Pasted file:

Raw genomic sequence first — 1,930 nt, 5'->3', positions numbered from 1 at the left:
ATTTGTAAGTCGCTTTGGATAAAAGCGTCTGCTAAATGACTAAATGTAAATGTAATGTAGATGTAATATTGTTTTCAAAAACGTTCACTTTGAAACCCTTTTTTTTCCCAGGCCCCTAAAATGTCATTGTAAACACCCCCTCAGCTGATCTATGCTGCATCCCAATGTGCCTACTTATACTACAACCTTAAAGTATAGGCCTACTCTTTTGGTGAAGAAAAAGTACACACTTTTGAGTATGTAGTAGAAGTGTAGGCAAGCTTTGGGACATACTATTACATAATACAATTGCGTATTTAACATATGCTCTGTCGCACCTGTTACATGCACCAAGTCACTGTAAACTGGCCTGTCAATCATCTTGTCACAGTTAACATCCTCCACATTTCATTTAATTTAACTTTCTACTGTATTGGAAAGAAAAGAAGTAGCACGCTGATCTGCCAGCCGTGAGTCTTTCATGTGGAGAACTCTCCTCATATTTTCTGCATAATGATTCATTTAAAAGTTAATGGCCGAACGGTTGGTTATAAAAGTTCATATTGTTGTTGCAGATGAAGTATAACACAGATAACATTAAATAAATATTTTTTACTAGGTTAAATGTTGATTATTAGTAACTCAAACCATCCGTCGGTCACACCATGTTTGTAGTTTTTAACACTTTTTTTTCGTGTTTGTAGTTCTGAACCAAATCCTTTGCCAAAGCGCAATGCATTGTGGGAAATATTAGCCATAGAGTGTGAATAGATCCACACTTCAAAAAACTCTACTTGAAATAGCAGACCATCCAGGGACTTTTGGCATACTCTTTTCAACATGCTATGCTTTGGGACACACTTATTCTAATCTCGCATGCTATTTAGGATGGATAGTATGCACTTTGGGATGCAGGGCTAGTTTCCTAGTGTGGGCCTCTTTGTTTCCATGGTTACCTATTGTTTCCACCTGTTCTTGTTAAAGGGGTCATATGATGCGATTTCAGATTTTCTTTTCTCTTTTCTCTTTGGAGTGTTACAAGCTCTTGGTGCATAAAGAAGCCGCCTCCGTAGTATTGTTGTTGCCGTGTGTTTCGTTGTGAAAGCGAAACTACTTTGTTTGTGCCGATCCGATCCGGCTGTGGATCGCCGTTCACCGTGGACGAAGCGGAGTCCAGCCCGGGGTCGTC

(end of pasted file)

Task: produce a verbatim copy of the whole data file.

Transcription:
Raw genomic sequence first — 1,930 nt, 5'->3', positions numbered from 1 at the left:
ATTTGTAAGTCGCTTTGGATAAAAGCGTCTGCTAAATGACTAAATGTAAATGTAATGTAGATGTAATATTGTTTTCAAAAACGTTCACTTTGAAACCCTTTTTTTTCCCAGGCCCCTAAAATGTCATTGTAAACACCCCCTCAGCTGATCTATGCTGCATCCCAATGTGCCTACTTATACTACAACCTTAAAGTATAGGCCTACTCTTTTGGTGAAGAAAAAGTACACACTTTTGAGTATGTAGTAGAAGTGTAGGCAAGCTTTGGGACATACTATTACATAATACAATTGCGTATTTAACATATGCTCTGTCGCACCTGTTACATGCACCAAGTCACTGTAAACTGGCCTGTCAATCATCTTGTCACAGTTAACATCCTCCACATTTCATTTAATTTAACTTTCTACTGTATTGGAAAGAAAAGAAGTAGCACGCTGATCTGCCAGCCGTGAGTCTTTCATGTGGAGAACTCTCCTCATATTTTCTGCATAATGATTCATTTAAAAGTTAATGGCCGAACGGTTGGTTATAAAAGTTCATATTGTTGTTGCAGATGAAGTATAACACAGATAACATTAAATAAATATTTTTTACTAGGTTAAATGTTGATTATTAGTAACTCAAACCATCCGTCGGTCACACCATGTTTGTAGTTTTTAACACTTTTTTTTCGTGTTTGTAGTTCTGAACCAAATCCTTTGCCAAAGCGCAATGCATTGTGGGAAATATTAGCCATAGAGTGTGAATAGATCCACACTTCAAAAAACTCTACTTGAAATAGCAGACCATCCAGGGACTTTTGGCATACTCTTTTCAACATGCTATGCTTTGGGACACACTTATTCTAATCTCGCATGCTATTTAGGATGGATAGTATGCACTTTGGGATGCAGGGCTAGTTTCCTAGTGTGGGCCTCTTTGTTTCCATGGTTACCTATTGTTTCCACCTGTTCTTGTTAAAGGGGTCATATGATGCGATTTCAGATTTTCTTTTCTCTTTTCTCTTTGGAGTGTTACAAGCTCTTGGTGCATAAAGAAGCCGCCTCCGTAGTATTGTTGTTGCCGTGTGTTTCGTTGTGAAAGCGAAACTACTTTGTTTGTGCCGATCCGATCCGGCTGTGGATCGCCGTTCACCGTGGACGAAGCGGAGTCCAGCCCGGGGTCGTC